picture sure okay you you let me off really easy so what i have to do with pictures i have to create a presentation of thin air okay so here i go lights camera action whenever we take a snap in our lives pictures come to life and in a picture it is not just an image but thousands of words thousands of meanings and thousands of ways of looking at the same exact picture pictures are snapshots of memories that we hold on for a lifetime when we get older and we see our children playing in the grass at five years old or that eight-year-old birthday where their sister runs a piece of cake into their face pictures allow us to capture moments that matter and that’s exactly when this presentation i’m going to be teaching you the history of peaches and how you can take a snap of every important moment of your life so notice how i just did that like randomly this is what i call the random word exercise obviously the first time i want to point out don’t compare yourself to me i literally do this thousands of times like it’s always the first time i got pictures like uh i don’t know and then over time you get better all i’m asking for five minutes of your time with five words spend 60 seconds and just do a lamp post a table you know teapot door one minute each five minutes a day and if you do that for a year you’ll have done the exercise 1800 times and here’s the beauty of this whole thing is that if you can do hippo randomly and you’re passionate about writing and that’s your presentation well if you’re able to present hippo what’s a presentation on writing you’ve been writing for years it’s going to be easy it’s that mindset shift okay that’s really excellent exercise that’s something to try i think um let’s see so you do quite a lot of those types of uh examples in your youtube channel as well and um i mean just like what like what is maybe you’ve said this before but i sort of want to see if we can drill down on this a little bit like what what is it that has really made you want to try and help people with their public speaking you know is it something that you’ve noticed and was it bothering you hearing people not being able to to do that on the fly or stumbling over their words you know what what really was it that made you really want to get into this kind of career pathway yeah absolutely i think it really stems from a value system paula like for me life and happiness stems from just doing great things doing important things doing things that matter and what i realized was you know like the world tells us to find a passion and to figure out what you’re passionate about i honestly think that’s a bad question and the reason is because it’s general it’s vague what does a passion even mean and we’ve spent we try and spend our whole lives trying to chase something that’s so vague in nature that you can have unlimited amounts of and that’s why most people don’t follow their passions because they don’t know what it is here’s a better question what does the world need you most to do right now and why by answering that question you’ll make a decision which is more important than any passion you can ever have when i was 12 i made the decision to not be poor so i went to business school and i wanted to get a job to get out of the poverty line and provide my mother with an opportunity she never had then after that it was to get a job in technology consulting which something i always wanted and then it led to youtube before those decisions i never wanted to be a youtuber which is of all things it’s so scary being on camera like looking at all these weird influencers but the punchline is if i never made the decision to be an accountant i never made the decision to be a technology consultant i wouldn’t have the expertise today to even teach people master talk so i think the point of the conversation is figuring out what you’re willing to stand for for me i realized that there’s a lot of introverted clients that i had back in the day that i still have to this day that had amazing ideas but didn’t want to share it because they thought public speaking was only for extroverts that’s a good category or people who are startup founders really smart individuals you know we’re literally going to change the course of pretty much every human’s being on earth and they were too afraid to share an idea in a presentation i was like seriously you spend like code like years like building this product you can’t spend like 10 minutes presenting it so i just got really passionate because i realized a lot of people had great ideas did not have access to free communication tools because they couldn’t afford rates of like of mine or any other speech code so i wanted to democratize the content and public speaking in a way that someone like dale carnegie couldn’t because he was born in an area or an era of time where this type of conversation wouldn’t even be possible we can’t really hear him or see him in a video and so the the ultimate goal master talk essentially paula is after i die people can still use my content forever yeah that’s really wonderful brendan i i feel like this is the sort of content i would have benefited from many years ago because i’ve had i had a go at being an academic and being a lecturer and i’m a very shy girl in the corner introverted person and it took me such a long time to be able to stand in front of an auditorium full of people and really be not just confident in the knowledge that i had but in communicating it and saying it in a way that was not just communicable but interesting and engaging because that’s the whole other step isn’t it it’s that you can have that ability to actually stand up and and over it but are you then the challenge is making actually really interesting to the people who are receiving it so i mean is that something you progress into as well with your clients absolutely or with really anybody who watches the videos frankly like just give an idea especially since you mentioned being an introvert like a lot of people come up to me and they go like well you know what presentation tips do you have for introverts like or do we make good speakers like of course you do i made a whole video just about that and there’s three things that introverts do better than any other speaker one is that they’re much better at listening so notice in this very conversation you’re having you’re a very very good listener because you might spend more of your time not in conversation versus someone like me who likes to yap a lot that’s why i come on podcast so it’s much harder for me or it was at the beginning of my public speaking journey to tailor my message in a way that someone like you would want to hear it because when i started speaking i was really loud and aggressive so someone like you would be like whoa like this this guy is like crazy right that’s one two is your ability to pause and silence effectively so that’s one of the key foundation foundational skills of public speaking knowing how to pause whenever you want to present something whenever you want to say something that’s super easy for an introvert to do well because they spend most or a higher percentage of time in silence but someone like me silences and pauses is extremely difficult because we get very uncomfortable you almost want to bite your nails when there’s nothing being said whereas someone who reads a book all day i’m obviously generalizing stereotype but you get the idea right they just go well it’s easy and the third thing is that they’re much better at holding space for their audience so since introverts like to keep to themselves a lot more they’re more respectful other people’s spaces so when they speak in a crowd they don’t try and be obnoxious they speak in a way that appeals to more people so even if everyone isn’t going to get super super excited by them they’re going to really like the speaker you never see like an introverted speaker being hated on i’ve never really seen that versus a gary vaynerchuk right who is very very loud so you either really really like them like i do or you really really don’t so you pull into extremes so what’s the takeaway the takeaway here is it doesn’t matter if you’re an introvert or an extrovert what matters is your willingness to dive into what you’re good at and more importantly learn from the other so if you’re more extroverted are you willing to learn from the introverts which i had to do and if you’re introverted are you willing to learn from the extrovert so going back to engagement what you said paula the easiest way to engage people is to present the same presentation 100 times the reason why we aren’t engaging as speakers is not because we’re not engaging people it’s because we keep changing up our presentations if we’re presenting a hundred different presentations we only ask ourselves one question that one question is what content should i put in this thing and then you’re just panicking about that but if you do the same thing over again like the 300 times i’ve presented a single presentation you don’t ask yourself that question anymore because you know the content you’re asking yourself how to engage your audience what emotions am i conveying and what do they actually care about that’s really excellent thanks yeah there’s a lot to think about there as well and i i think just to tease that out a little bit more i was wondering if you had noticed any differences between not just personality types but possibly along gender lines and you mentioned yourself class backgrounds as well because i think just my own experience as somebody who’s grown up from a working class background but also as a woman it can be really difficult to command and hold the space and you’re more likely to be talked over in a situation where they’re say a meeting again for example or a seminar kind of a scenario as well you might be um you know if you pause at all i think i wonder if that’s why say young women even you’re much younger than me if that’s why there’s such a habit of speaking oh and it was like this and then that and then sort of like this and then kind of a bit like that you know so you’re not really saying anything but you’re filling the sonic space up because you i i wonder if that’s a way of holding on to it so i was wondering if you come across any of those kinds of issues in your work and i might try and advise on those no absolutely it’s uh so i definitely agree that there’s definitely gender and cultural differences sometimes especially in the context of maybe a european setting or an asian one in particular like the asia the continent of asia i mean but but i would say in general my my pov on this on my point of view is that at the end of the day we’re all going to have cultural and gender barriers but if you’re a great speaker no one cares about those barriers so i’ll give an example think about susan kane or renee brown they’re excellent speakers they’re also extreme ex introverts but we never look at them and say hey you know because they’re a woman you know they’re they gotta have some sort of different cultural barriers i think the way that we want to think about this to keep it unified and keep it easy to understand is confidence does not stem from a glass of water or some sort of power pose or some sort of wonder woman thing before you present because it’s fixing the symptom not the core issue the core issue for anybody not just women like literally anybody is the belief system in whatever it is that you believe in so in my case i started coaching c-level executives when i was 23 years old so you can imagine the level of insecurity i had as a guy or as a kid rather coaching these these executives who trusted me of their transformation so obviously i knew how to coach them that wasn’t the issue in the same way i’m sure like people you know like you younger women are smart people that’s not the issue it’s that it’s that internal belief system that compass that guides the way that we speak that isn’t directed in the right way so my opinion is the way you fix this has nothing to do with public speaking but rather to do with what you believe in so for me one side of the coin which is the side we don’t want to look at but the side we needed to see is brendan’s too young brendan’s unqualified brennan shouldn’t be making videos on youtube and that’s the voice in that side of the coin that everyone listens to but the other side’s a lot more interesting and that stems from the following question what happens if i do nothing and to ponder that and if i do nothing this is what happens every 16 year old girl and boy in the world who can’t afford me that literally everybody who the the people who want to master public speaking within that demographic when they type public speaking tips what do they find they find a bunch of old dudes who don’t know anything about public speaking so my option a or b isn’t to embarrass myself option a is do the thing right make the videos even if it’s in your mother’s basement even if it’s grainy or option b is hurt millions of people for the rest of time because i’m the only speech coach in my early 20s who has that experience so i’m the only person who can be a role model for a 16 year old girl or boy right and that’s the punchline so the question essentially is who suffers from your inability to take action i’m sure when you started this podcast paula you said oh you know i’m an introvert you know i see all these radio hosts i can’t be loud like them yeah but why did you do it anyways you did it because your community needed the information and that’s all that matters so if you have that belief system and it’s hard to find it’s not easy work but it’s doable because once you get there then it doesn’t matter about gender differences then you’re just going to speak really well and no one’s going to care about any of those things they’re just going to look at you and say paula you’re such an incredible speaker and that’s all that matters gosh yeah that’s really inspiring i’m sure a lot of people out there are benefiting already from that really positive attitude that’s amazing i love the fist bumps

brilliant um okay so let’s see yeah i mean i suppose any other questions i had were probably about speaking at those cultural levels i don’t know how broad or deep you go into specific things or how deep your studies are into well what are what are actually the barriers because you seem to have really good fixes for as like you say you defined between the symptoms and the core problems so is it that you try and target those symptoms that people seem to demonstrate then rather than psychologizing the whole of a person so they can understand but it’s actually just this is how we get you to just do it you know no absolutely i’m sure other speech coaches have their own opinions on things but i think the way i would say it is for me cultural differences is more of seasoning on the cake so in the sense of once we fix that core issue then we can start adjusting our presentation based on the cultural context of the person we’re presenting to so there’s two parts that i would like to talk about so the first part is the cultural context so let’s say when i’m in the uk and i give a presentation i i wouldn’t like i say soccer a lot in the us when i present keynotes obviously i wouldn’t say that because nobody knows what soccer is i would have to say footy or football and you change the terminology and the way you want to do this really efficiently is you want to have a conversation with someone who understands both the culture you want to speak to and the culture you’re in so let’s say i want to speak to the uk and i knew nothing about uk culture i would talk to someone who immigrated from the uk to canada who lives in canada so that way when i ask them questions they’re sensitive to both canadian and uk culture so they can clearly outline the difference for me right i’m lucky i got a bit of friends in every little part of the the globe so i could just ask those people and just go what do you think like same thing with japanese or the opposite right and then from that seasoning you can achieve it second thing that i think is a bit more interesting for people is what i call mirroring or it’s not something that’s invented by me a lot of therapists do this as well but mirroring is essentially mirroring the energy of the person you’re speaking to so they find you a lot more relatable so let’s say you walked into this conversation paula and you said something like this brandon it’s so great to see you this is awesome i would have mirrored the exact same i said you know paul is such an amazing time to be so great to be here but when i turned on the zoom and you and you talked to me and you started with hey brandon how’s it going my goal as a speaker our job is to mirror the person across the call across the presentation to make them feel as comfortable as possible so when i talk to the extrovert and the extrovert goes oh you know brett i’m really excited to be coached by you this is gonna be a lot of fun i’ll be like well me too george it’s gonna be great but then the other side of the spectrum let’s say i don’t know tom or jessica walks in and goes uh you know brenda i’m not really sure about this public speaking thing i’ve been scared for many years well the way i talk them is very different i would say something like well you know i you know i just want to acknowledge you for having the courage just come to this workshop today how about we try a couple of exercises see what happens and we go with it and that is the key to communication mirror the energy of the other person and then the conversations whether it’s a one-on-one or whether it’s a public speaking context becomes a lot more meaningful and becomes a lot more deeper more really excellent advice there thank you brendan okay um so i i suppose just a quick question about your youtube channel because i’m quite interested in the the metaness if um that’s a word probably not um of these kinds of i suppose outputs so even the likes of what i do with the podcast it’s a podcast that explores different areas of culture but it is of itself a cultural products and i was wondering if you think of your youtube channel like that as well so the videos that you produce they are aesthetic objects in themselves and you put a lot of care into how you frame yourself within them and how you structure them and i was wondering about more the production side of things for you so you’ve started in a very um amateur way and i i love the word amateur because i it’s we have to we have to remember the root of that word because i think we’ve come to think of it as you know unqualified or this person doesn’t know what they’re doing but really the root of it is it comes from love you love doing it it comes from that root of of ammo or more and um so to just starting it anyway diy you know from from the house kind of thing and actually we’ve all ended up doing everything that way in the pandemic so um so that to the more polished products that you’re doing now um would you like to say anything about just how you actually produce it put it together and structure it and all those sorts of things as well of course happy to share so so the underlying theme of this whole i would say production spiel is that progression always leads to obsession if you really like what you’re doing so when i started you know i wasn’t really obsessed with anything i just want to be a corporate executive at a company i didn’t really do want too much else in my life make a lot of money donate a lot of money have a great family and then die nothing else planned to be honest it was like much like anyone else was pretty normal person but i was just really frustrated with the content so i just said this is pretty bad let me do i can do better in my basement with the phone so i just took a phone out my mom was kind of wondering what are you doing you work at like ibm why are you like making videos in your basement i was like mom let me just do my thing so it is the over time it went from no production no money nothing and then you know the production got slowly better and better and better and by production i mean me presenting on camera got better because i was terrible and if you don’t believe me look at the first couple of videos they’re still up for a reason so that you can see the journey but the idea was over time it slowly turned into an obsession because i saw the bigger picture for what master talk could be and was supposed to become because i realized nobody else was trying to help the world master public speaking because most speaking coaches in the industry if i’m being very upfront here they make a lot of money so they have no incentive to share their content for free if you’re a speech coach with 12 ceo clients you’re done like you’re done they pay you 10 000 each and then they recommend you to another and at some point you’re charging 30 000 for a package or something and then you’re done like you don’t have to do anything else so you’re never going to create free content and that frustrated me because i said if you’re going to make that much money you should at least give back to society and i’m not here to tell you i charge you nothing for my services but i’m saying at the minimum i should be giving back to the community right it’s that’s stemming from a belief system so that what happened over time mostly because of frustration i just didn’t like the other videos that were uploaded i would say eight nine months into it when i was still making videos in my basement i just looked at you know i went to a lot of personal development conferences think tony robbins esque events and i just said i should do something bigger with this thing and i was just lucky that one of my best friends uh was in the video business since he was 16. so i just said do you want to make my videos do you want to do my production and then he said yes i gave him 25 of my salary we never looked back and the rest was history but i think the idea uh is that once it turns into a mid-session that you do obsessive things so like for example i actually write my content five years in advance the reason i do that is because i’m so obsessed to winning and sharing this content that this has become my obsession so every day i write a youtube script i have content as of this recording until may of 2022. and i film everything i always say my goodness i just made me laugh it’s good but the idea is just uh and i and i record a year in advance so like right now you know when i cut my hair in two weeks i’m going to be filming all of my videos for 2021 in two days right so to make sure i’m always ahead to make sure i’m always ahead of schedule but that you don’t start there you definitely don’t start there where you start with is this stupid phone doesn’t work how do you do this and then over time if it’s something you really want to do uh then you take it a lot more seriously excellent yeah that’s really inspiring i suppose it’s a it’s not this similar story with this one this very podcast as well it’s um i’m just gonna say if i’m able to do this oh now i’m making a podcast and i have a schedule to keep so yeah that’s um i think that’s really inspiring for anybody who might want to try something of their own um but yes so gosh you’re so well ahead of the game then and yeah because another question i had was yeah i mean how do you keep going do you never run out of material so clearly you don’t you don’t run out of material there’s always more issues that arise and that sort of thing yeah no it’s a great question i i definitely think it’s a challenge for certain public speaking especially when i started because you know it’s silences what else do i talk about this thing but over time there’s a couple of things i realized so one is that most sp like actually all speech coaches on youtube don’t don’t even post consistently every week so as long as i just do once a week i’m already ahead of competition so i’ll never do more than once a week because doing more than once a week on youtube so hard really difficult the second part of the equation was those three parts and the second part is obviously asking your audience a lot so what i do a lot on these shows is let’s say after a conversation i have with let’s say someone like you like the first introvert i talked to they would say you know i’m not really good speaker and i was like well why do you think that they’re like oh well i’m not an expert i was like oh i got to make a video on the three lessons i learned from introverts that apply to any present day so what i do is i have like a google keep google keep for those who don’t it’s like a note pad like a note app you can use any note app like a i notes or whatever and then you write a bunch of titles and i i’m not allowed i have one rule i’m not allowed to go to bed unless i write one okay so if it’s 1am and i’ve done all my meetings and i still haven’t ridden it i have to sit down and write it and if i lose an hour of sleep it’s my fault for not being more efficient with my time and the third thing is being open-minded keeping an open mind to just writing whatever you think is best so the same way you know a lot more about audio production than most people on earth i’m the same way with public speaking coaching so because of that unique lens that i have with the content i can create stuff as long as i open my mind to those opportunities so i’ve written in addition to like standard stuff you know like how to be an intro like you know that stuff but i also talk about the three lessons i learned from dance that apply to any presentation karaoke i’m releasing one on rapper or stand-up comedians like magicians i’m just using that creativity but because i’m so ahead of the game like i’m like uh for uh 20 months ahead of schedule now almost two years basically i have a lot less stress right so i’m not stressed to find the next big thing or to get my content ready in two hours or something i can take it easy just say okay what did i learn like yesterday i wrote a presentation on the three lessons i learned from mirrors like the mirror you look at in the morning what how does that apply to presentations so i just keep it going and and luckily for me i don’t know it’s been working out yeah definitely gosh that’s discipline right there that’s excellent um okay great um yeah is there anything else you you want to cover is there anything you feel that you would like to say during this opportunity that you haven’t done yet yeah for sure i’m happy to to kind of close this conversation off my favorite book and my favorite uh life recommendation so the first one is a book that i highly recommend people read it’s called thirst by scott harrison i think it’s the best book on communication public speaking that not many people know about and the reason is because he’s not really a public speaking coach he’s a ceo of a non-profit but the reason why this book is so important is because he raised over 300 million dollars for his charity water right through storytelling branding and marketing but as an npo you don’t have a lot of resources so there’s a lot of lessons you can learn from that book that you can apply to your day-to-day speaking because he actually applies the advice and i use it for all my workshops all my podcasts everything so i highly recommend the read and the life recommendation is my favorite quote which is as follows be insane or be the same if you want to be like everyone else that’s totally okay but if you’re listening to this podcast you’ve made it this far in the conversation you probably want to do something a bit different with your life my advice is the only way to do that is to be a bit more crazy don’t you find it all odd that as a 22 year old i started a youtube channel on public speaking tips of all things then i started coaching c-level executives that’s like ceos at like 23 but i’m also having this very conversation with you on a mattress i still live in my mother’s basement i don’t own a car and i don’t plan on moving out of my mother’s house for another five six years and that’s the point none of those decisions make any sense to anyone except the only person that matters you haven’t guessed so far is you and once you start making decisions that only make sense to you whether it’s starting a youtube channel and some random topic like public speaking and doing all these weird stuff well then by my definition you become insane and when you get to that level you’ll be able to start making decisions that are probably right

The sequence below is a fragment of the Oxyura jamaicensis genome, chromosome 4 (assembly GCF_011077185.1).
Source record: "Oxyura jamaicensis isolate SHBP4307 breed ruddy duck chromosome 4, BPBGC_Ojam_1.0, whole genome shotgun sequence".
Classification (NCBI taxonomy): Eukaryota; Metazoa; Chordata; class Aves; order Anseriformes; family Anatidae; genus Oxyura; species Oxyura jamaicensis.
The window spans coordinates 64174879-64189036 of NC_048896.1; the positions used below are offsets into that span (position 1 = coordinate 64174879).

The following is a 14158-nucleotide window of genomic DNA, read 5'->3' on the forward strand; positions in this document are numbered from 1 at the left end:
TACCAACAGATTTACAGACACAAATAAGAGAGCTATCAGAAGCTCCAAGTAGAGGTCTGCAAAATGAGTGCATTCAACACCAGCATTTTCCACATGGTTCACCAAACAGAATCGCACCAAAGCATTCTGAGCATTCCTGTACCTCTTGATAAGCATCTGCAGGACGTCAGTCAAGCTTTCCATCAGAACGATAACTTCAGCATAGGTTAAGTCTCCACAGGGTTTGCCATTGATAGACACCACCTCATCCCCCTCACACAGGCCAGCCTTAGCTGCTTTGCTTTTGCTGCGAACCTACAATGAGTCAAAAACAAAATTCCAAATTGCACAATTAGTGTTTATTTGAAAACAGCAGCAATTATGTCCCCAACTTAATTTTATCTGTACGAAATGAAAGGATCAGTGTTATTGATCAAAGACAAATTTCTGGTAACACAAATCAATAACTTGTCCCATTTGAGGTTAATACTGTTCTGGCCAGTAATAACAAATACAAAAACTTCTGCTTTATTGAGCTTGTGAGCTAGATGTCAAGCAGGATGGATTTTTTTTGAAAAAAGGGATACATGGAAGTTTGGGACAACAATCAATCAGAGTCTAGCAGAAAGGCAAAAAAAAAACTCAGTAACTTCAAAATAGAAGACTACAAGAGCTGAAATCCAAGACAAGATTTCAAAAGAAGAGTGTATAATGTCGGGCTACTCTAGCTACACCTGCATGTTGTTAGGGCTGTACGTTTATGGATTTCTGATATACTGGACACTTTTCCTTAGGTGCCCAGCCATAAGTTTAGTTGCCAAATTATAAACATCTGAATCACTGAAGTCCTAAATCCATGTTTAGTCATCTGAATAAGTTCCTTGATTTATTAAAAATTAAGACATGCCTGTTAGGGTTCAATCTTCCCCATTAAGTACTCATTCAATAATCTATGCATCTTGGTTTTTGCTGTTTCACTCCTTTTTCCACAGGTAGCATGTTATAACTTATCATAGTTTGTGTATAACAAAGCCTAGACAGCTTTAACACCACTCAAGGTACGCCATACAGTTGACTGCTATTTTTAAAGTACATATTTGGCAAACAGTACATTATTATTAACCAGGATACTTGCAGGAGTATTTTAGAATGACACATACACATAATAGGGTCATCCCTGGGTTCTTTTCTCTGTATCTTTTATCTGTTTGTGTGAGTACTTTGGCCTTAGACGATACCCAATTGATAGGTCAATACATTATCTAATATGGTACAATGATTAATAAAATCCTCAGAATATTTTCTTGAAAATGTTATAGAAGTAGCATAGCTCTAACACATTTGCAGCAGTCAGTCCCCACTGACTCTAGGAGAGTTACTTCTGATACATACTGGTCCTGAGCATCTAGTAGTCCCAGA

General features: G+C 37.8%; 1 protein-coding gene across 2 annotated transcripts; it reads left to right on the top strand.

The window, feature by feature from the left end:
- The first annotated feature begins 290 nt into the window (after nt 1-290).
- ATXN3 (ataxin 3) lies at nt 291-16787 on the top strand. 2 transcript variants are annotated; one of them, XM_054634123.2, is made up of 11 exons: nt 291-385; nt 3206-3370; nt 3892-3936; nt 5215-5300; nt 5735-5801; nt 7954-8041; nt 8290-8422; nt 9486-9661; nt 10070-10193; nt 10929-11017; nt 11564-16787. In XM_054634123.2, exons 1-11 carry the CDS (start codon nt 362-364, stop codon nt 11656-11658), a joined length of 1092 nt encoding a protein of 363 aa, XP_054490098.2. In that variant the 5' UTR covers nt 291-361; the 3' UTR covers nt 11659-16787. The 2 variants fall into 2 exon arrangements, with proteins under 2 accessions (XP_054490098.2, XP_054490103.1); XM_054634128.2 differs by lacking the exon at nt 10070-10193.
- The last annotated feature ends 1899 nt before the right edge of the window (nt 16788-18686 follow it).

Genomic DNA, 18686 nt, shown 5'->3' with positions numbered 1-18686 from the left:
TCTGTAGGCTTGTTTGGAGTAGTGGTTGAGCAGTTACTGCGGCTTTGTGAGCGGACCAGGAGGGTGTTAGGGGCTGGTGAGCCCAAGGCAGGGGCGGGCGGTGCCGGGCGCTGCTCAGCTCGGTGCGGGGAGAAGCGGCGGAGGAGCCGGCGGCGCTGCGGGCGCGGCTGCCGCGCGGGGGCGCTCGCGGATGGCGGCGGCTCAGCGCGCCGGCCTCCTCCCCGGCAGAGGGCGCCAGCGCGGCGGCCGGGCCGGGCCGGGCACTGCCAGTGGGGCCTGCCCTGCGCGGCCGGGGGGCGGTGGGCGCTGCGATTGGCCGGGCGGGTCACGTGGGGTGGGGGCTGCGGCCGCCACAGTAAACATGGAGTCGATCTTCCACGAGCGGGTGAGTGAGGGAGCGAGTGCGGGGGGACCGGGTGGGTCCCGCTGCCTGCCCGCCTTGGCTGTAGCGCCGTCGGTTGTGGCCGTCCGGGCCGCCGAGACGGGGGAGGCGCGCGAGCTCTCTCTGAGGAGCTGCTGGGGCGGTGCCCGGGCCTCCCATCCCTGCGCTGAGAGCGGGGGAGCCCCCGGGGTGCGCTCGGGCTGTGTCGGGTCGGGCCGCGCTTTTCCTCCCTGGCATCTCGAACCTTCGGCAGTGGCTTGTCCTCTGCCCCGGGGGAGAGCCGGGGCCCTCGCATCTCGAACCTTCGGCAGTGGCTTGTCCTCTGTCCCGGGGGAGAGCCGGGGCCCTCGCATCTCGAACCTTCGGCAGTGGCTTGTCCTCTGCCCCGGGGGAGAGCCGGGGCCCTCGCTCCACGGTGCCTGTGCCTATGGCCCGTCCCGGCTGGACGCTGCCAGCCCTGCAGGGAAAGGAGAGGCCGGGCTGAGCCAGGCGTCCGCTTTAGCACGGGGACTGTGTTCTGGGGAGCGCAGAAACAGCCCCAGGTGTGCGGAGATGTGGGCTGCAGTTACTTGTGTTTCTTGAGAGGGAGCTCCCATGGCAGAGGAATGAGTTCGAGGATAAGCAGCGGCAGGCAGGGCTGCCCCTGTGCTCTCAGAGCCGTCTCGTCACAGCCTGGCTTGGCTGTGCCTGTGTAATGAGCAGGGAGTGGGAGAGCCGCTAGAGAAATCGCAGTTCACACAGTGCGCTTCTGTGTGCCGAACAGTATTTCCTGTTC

that’s wonderful you must have enough material for your own book by this point no doubt yeah uh probably i won’t be releasing one for very long i don’t think so no i don’t know if you’ve got a good couple of years worth of material

sometimes i think about brendan absolutely great um is there apart from your youtube channel this is called master talk is there anywhere else you would like to point people to find you online yeah for sure so for those who to check out the youtube channel like you mentioned paula it’s master talk in one word and for instagram you can also message me there if you want to get in touch with me so that’s at master your talks if you have any questions concerns complaints insults i’m happy with anything don’t be sure to send me a message thank you so much you’ve been so generous with all of your ideas and your time and i really highly recommend anyone really whether you’re a public speaker or even just anyone if you want to work on and improve your everyday speech i think your channel is a really excellent go-to for some really useful tips and food for thought as well i think about life in general thank you so much i really appreciate that well thank you brandon yeah do keep in touch it’d be brilliant to hear from you again of course likewise don’t be sure to send me an email this has been a cozy pea pod production with me paula blair and my very special guest brendan kamara sami from master talk the music is common ground by airton used under a creative commons 3.0 non-commercial license the episode was recorded using zoom and edited by paula blair if you want to support my work without committing to a regular patreon membership you can sell me a fiver by mia coffee dot com forward slash p e a blair any money received goes back into improving the podcast be part of the conversation with av cultures on facebook and twitter and av cultures pod on instagram we’re always happy to hear from potential guests and to have ideas for other shows from our listeners so do please get in touch massive thanks for joining us be accent to each other and catch you next time you